Since that reimbursement rate means a pay cut for doctors, many providers weren’t willing to accept it. As a result, the networks in the Cascade Select plans may be even more limited, Lindstrom said.
In Okanogan County, only Community Health Network is offering Cascade Select plans.
Who’s in the network?
The SmartPlanFinder feature on the state exchange, which is intended to help consumers choose the best plan based on providers, prescription needs and anticipated doctor’s visits, is “notoriously not accurate” when it comes to networks, Lindstrom said.
In some cases, a doctor may be incorrectly listed in the network. At other times, a provider isn’t listed but is actually part of the network, he said.
The comparison tool also requires some savviness to get the desired results. For example, consumers who enter the Twisp ZIP code to research coverage options will not see Three Rivers Hospital in their network. That’s because Three Rivers is in Brewster and is listed under a different zip code, Lindstrom said.
Lindstrom recommends checking with the insurance carrier directly to be sure a provider is in their network.
Comparing a company’s regular plan with its Cascade plan can also be bewildering. One may look like a bargain based on its premium, but reading the fine print may reveal that you have to pay for services that would be free under a different plan, Lindstrom said.
When researching plans on the exchange, Lindstrom recommends sorting them by premium. The default — sorted by the exchange’s recommendation — tends to put the Cascade plans at the top of the list, and they may be more expensive, he said.
Plan nomenclature can also be confusing. LifeWise and Community Health Network name their plans by metal type, but Ambetter offers 16 plans called Balanced Care, Essential Care, and Secure Care and, within those, an array of options differentiated by numbers like 1, 4, 5 and 71. The numbers don’t necessarily correlate with benefits, Lindstrom said.
Consumers can look up metal categories for the Ambetter plans on the exchange’s website. Ambetter is the only company offering vision coverage.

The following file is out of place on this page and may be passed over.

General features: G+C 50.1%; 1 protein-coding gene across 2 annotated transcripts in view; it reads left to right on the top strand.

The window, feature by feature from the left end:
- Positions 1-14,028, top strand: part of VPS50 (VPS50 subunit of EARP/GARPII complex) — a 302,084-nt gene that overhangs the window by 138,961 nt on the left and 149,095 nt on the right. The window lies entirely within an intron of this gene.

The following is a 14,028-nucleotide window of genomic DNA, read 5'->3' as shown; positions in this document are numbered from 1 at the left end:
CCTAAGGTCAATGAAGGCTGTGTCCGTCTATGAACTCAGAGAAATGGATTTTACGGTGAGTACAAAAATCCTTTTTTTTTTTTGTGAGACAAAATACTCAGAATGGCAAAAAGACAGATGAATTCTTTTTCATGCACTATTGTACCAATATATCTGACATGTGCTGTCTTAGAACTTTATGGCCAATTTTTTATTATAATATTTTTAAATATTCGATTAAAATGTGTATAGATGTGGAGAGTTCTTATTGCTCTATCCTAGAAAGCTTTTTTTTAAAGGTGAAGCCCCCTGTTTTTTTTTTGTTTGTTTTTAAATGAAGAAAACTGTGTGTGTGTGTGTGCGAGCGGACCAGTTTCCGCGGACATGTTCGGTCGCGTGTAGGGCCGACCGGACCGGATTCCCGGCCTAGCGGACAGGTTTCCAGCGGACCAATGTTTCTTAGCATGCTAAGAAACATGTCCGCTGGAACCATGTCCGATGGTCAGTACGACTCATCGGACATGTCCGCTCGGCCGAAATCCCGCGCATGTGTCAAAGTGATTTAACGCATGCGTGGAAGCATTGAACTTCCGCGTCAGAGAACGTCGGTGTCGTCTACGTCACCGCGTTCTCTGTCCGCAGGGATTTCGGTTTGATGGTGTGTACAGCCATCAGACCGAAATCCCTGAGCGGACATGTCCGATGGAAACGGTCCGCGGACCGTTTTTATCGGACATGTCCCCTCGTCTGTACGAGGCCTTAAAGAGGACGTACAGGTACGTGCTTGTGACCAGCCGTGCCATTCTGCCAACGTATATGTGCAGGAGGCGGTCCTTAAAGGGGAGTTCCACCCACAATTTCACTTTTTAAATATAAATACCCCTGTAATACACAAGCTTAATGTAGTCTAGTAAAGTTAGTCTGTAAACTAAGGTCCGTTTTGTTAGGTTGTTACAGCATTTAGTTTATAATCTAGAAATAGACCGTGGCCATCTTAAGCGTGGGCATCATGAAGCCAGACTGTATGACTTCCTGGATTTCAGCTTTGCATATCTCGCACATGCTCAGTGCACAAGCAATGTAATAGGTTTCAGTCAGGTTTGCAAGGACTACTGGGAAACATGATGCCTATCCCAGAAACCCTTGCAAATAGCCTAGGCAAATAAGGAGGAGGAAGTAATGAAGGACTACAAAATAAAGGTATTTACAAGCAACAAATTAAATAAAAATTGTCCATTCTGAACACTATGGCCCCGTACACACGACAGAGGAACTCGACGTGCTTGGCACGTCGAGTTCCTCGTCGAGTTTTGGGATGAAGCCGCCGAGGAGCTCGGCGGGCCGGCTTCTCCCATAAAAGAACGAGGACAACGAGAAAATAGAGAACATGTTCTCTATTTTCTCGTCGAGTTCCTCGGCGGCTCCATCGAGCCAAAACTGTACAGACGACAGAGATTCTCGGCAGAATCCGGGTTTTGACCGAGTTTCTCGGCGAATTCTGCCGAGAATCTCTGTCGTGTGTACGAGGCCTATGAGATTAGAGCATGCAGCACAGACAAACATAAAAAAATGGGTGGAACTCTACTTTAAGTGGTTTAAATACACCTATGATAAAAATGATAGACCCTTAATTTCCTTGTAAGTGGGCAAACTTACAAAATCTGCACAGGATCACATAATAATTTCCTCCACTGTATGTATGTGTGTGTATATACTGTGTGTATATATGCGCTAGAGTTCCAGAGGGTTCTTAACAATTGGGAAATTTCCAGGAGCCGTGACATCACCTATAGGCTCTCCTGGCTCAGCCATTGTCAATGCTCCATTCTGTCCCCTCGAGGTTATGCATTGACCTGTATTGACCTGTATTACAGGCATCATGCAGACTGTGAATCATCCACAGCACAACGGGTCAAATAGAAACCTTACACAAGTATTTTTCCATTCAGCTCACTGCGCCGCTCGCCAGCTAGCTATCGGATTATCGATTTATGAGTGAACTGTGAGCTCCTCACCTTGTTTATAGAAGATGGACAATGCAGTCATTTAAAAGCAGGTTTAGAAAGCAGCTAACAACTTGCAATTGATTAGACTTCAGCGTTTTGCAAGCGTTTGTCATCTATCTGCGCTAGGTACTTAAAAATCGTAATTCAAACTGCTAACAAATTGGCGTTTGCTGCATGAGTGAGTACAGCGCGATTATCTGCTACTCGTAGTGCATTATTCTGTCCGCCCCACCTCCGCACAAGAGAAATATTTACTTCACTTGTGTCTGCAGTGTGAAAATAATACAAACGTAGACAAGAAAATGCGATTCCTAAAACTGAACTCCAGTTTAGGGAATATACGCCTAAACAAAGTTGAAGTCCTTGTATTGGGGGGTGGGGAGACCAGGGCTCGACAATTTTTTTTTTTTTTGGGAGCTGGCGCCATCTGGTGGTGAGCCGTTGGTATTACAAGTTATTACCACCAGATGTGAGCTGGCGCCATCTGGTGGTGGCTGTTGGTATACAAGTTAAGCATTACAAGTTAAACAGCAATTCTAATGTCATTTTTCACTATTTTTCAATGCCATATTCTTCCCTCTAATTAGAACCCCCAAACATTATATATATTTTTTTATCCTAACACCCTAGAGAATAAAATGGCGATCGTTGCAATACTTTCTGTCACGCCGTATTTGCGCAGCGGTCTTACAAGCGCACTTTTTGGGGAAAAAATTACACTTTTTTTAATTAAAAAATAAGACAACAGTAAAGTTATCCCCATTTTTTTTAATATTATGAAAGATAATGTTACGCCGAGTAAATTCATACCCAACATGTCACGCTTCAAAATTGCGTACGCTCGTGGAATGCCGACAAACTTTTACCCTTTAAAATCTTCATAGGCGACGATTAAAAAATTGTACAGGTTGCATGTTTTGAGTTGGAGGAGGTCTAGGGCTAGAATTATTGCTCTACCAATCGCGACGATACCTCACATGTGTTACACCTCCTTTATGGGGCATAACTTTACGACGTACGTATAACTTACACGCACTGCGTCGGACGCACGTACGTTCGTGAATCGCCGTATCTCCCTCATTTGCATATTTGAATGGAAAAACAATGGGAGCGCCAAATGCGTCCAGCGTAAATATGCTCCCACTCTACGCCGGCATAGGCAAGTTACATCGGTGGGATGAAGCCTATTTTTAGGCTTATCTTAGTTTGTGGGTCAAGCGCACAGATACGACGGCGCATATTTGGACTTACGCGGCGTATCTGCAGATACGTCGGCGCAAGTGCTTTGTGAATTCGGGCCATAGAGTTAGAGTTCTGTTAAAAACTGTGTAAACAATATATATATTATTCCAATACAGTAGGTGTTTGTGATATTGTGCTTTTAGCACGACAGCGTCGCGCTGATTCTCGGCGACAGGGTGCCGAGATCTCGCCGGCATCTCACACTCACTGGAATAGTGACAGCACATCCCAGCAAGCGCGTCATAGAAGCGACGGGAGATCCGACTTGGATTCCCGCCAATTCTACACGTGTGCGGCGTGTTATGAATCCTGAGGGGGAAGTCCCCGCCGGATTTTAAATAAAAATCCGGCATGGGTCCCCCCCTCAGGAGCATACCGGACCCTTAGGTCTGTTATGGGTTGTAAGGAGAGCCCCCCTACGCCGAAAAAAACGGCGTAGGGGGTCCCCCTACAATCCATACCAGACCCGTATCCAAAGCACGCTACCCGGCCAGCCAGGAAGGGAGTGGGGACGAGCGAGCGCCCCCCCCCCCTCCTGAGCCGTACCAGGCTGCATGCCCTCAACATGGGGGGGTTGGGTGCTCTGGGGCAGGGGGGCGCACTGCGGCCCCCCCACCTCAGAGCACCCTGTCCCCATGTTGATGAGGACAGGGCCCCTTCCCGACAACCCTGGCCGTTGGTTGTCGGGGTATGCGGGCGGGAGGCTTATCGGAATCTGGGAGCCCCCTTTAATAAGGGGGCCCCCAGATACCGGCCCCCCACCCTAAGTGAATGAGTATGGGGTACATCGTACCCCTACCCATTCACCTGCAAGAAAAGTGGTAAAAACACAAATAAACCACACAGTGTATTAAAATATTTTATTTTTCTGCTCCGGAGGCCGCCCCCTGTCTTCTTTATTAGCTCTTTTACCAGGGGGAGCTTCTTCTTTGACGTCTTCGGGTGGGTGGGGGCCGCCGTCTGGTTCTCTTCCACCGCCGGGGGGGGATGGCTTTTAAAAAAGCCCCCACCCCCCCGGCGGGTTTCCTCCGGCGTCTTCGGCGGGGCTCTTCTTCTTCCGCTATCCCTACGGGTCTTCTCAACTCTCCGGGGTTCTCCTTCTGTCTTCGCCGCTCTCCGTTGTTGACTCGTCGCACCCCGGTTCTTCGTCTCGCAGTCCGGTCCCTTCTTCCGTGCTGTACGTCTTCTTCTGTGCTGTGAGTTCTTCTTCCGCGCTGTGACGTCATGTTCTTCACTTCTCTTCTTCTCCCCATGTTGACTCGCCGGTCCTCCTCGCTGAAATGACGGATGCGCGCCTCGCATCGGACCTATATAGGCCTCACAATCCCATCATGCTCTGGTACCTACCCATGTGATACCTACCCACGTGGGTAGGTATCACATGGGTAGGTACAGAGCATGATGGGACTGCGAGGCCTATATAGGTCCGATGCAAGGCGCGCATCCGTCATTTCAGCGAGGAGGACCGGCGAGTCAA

Lindstrom hailed the development of the standardized Cascade plans so that consumers can compare, but “in some cases there is too much choice and, with a poorly designed comparison tool, it can be overwhelming for the consumer,” he said.
Navigators can help people apply for coverage on the website and troubleshoot issues, but aren’t allowed to make recommendations, Collins said. Room One in Twisp can recommend brokers to help people understand plan details. “The brokers know the plans in and out,” she said.
Brokers are licensed by the state and insured. A broker who specializes in health insurance will be very familiar with plans and benefits and can make sure your provider is in the network.
Insurance companies compensate brokers when they help a customer select a plan, but the cost is already incorporated into the insurance company rates, whether a consumer uses a broker or not, Lindstrom said.
Insurance companies also sell some plans outside the state exchange, which don’t qualify for subsidies but may present good options for some people.
Open enrollment runs through Dec. 15 for coverage starting Jan. 1, 2021. People who have a qualifying event — such as having a child or losing employer-provided coverage — can buy a policy through the exchange at other times of year. Applications for Apple Health, which provides free or low-cost insurance to low-income people, can be submitted year-round.